Gathered around the large table were my parents, Gabriel’s father & his parents, and the doctor.  
None of us wanted Gabriel to receive a tracheotomy.  We all agreed we wanted a second opinion.  But, what kind of a risk are we taking by waiting on that second opinion? Our ENT doctor listened patiently as we hashed out every aspect of the issue.  He gave a surprising response. He told us he had contacted some of his peers and did some research.  There was a procedure referred to as “balloon dilation.” 
This procedure could possibly reshape the airway.  This balloon is to be inserted into the airway
then inflated.  The hope is that inflation of the balloon will open his airway. If this proves to be unsuccessful, then they would go ahead with the tracheotomy.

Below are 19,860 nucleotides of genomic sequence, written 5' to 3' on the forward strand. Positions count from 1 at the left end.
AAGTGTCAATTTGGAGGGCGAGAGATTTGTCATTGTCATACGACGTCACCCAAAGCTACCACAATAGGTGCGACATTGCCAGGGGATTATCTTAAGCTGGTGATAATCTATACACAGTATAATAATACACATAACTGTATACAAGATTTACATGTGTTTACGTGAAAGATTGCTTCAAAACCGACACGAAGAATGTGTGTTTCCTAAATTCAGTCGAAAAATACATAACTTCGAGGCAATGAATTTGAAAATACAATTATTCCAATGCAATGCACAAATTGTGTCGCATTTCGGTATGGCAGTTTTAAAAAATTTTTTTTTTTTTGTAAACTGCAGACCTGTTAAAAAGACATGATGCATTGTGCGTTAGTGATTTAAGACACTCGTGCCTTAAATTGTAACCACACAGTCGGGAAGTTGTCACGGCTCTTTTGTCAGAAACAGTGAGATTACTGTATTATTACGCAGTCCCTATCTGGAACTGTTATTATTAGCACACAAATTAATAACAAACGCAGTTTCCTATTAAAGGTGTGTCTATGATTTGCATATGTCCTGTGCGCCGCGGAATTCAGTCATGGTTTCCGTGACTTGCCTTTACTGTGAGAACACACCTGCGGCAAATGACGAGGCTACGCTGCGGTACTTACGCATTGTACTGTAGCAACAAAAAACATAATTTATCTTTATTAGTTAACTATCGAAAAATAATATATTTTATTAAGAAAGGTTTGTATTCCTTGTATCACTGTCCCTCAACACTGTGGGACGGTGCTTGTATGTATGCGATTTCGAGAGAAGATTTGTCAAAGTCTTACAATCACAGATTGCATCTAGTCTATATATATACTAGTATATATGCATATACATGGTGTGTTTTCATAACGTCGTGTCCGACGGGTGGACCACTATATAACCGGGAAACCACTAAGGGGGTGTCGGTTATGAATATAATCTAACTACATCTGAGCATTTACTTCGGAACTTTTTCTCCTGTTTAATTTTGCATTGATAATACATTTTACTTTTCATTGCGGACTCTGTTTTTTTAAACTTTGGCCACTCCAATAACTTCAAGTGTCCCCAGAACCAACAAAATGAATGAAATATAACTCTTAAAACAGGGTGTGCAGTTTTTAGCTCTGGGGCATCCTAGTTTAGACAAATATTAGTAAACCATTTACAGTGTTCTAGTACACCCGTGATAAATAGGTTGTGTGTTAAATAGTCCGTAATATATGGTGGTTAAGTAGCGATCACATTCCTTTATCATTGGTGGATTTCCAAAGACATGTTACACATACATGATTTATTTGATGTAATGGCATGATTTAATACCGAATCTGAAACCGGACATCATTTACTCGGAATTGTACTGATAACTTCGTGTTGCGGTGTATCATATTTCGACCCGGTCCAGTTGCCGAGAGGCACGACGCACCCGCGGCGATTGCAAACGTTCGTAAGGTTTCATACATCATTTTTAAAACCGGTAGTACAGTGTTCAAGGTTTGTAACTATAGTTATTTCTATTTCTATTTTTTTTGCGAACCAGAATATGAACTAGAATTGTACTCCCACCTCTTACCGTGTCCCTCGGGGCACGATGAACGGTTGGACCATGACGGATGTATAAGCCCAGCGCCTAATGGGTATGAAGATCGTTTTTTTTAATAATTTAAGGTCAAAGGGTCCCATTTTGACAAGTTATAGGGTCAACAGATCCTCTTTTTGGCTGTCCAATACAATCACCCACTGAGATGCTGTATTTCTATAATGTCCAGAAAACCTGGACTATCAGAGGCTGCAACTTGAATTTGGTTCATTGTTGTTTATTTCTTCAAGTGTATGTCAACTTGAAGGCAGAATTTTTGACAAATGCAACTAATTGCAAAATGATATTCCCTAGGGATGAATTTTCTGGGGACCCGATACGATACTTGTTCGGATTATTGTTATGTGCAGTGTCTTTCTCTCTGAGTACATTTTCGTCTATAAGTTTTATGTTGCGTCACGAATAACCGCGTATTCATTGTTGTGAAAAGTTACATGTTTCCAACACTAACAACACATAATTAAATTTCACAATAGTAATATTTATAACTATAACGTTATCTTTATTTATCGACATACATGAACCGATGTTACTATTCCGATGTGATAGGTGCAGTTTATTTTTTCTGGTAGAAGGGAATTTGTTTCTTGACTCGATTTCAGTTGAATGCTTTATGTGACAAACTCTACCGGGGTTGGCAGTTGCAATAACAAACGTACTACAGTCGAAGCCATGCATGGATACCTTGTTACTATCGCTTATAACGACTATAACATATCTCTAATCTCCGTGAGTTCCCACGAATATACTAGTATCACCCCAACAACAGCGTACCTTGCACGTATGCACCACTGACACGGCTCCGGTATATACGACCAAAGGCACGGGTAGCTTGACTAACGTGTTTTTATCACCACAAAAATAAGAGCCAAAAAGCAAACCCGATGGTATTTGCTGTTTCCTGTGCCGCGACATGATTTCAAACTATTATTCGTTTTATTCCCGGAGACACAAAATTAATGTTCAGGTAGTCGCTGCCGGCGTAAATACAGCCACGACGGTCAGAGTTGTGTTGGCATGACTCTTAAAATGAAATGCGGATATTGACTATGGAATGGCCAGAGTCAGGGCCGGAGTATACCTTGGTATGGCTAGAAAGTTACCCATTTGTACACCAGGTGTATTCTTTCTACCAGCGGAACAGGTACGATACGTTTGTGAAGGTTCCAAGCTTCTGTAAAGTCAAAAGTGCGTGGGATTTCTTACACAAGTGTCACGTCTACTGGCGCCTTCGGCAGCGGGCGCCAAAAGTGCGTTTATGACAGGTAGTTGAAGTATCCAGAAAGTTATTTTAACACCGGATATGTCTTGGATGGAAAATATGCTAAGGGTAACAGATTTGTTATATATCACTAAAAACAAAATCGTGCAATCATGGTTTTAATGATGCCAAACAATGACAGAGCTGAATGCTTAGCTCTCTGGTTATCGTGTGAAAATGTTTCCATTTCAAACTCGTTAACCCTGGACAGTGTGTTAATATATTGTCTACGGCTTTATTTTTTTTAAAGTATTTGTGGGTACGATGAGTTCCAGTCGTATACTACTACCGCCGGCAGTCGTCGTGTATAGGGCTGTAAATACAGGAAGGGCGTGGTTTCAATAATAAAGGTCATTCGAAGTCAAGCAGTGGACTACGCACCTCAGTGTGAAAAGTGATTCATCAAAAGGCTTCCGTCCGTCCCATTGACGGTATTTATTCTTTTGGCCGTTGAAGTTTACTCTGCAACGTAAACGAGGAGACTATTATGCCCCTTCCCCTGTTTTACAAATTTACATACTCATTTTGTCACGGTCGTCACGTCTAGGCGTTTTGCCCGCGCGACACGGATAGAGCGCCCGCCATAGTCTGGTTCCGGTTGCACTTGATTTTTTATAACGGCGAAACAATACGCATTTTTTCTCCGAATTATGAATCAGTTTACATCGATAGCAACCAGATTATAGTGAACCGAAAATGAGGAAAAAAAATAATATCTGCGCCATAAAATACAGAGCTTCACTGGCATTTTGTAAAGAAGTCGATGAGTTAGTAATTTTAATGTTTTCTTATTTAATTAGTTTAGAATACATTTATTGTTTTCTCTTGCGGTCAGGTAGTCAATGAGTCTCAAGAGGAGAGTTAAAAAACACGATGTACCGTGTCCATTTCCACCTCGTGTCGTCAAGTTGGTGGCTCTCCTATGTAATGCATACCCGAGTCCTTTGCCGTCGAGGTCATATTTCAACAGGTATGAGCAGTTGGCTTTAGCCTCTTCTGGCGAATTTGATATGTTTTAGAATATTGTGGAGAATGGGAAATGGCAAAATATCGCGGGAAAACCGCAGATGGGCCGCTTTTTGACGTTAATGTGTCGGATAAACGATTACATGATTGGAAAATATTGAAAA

I agreed with the plan and the surgery was scheduled.

Gabriel was taken back to undergo the balloon dilation procedure. All I could do was sit and wait. I tried to prepare myself for what I might see. He would either come out with a better airway or I would see my baby for the first time with a trach tube in his throat. I was surprised as to how fast the procedure went. Gabriel was in and out in under an hour. The ENT surgeon approached me with a grin on his face. He told me he was pleased with how easy Gabriel's airway popped open. I was thrilled, but he cautioned me that his airway could still collapse at any time. He told me we might possibly need to come back and get this procedure done several more times before his airway holds open.
If it collapses several times more, we would then consider surgery or the trach as an option again.  For now things are good and stable for Gabriel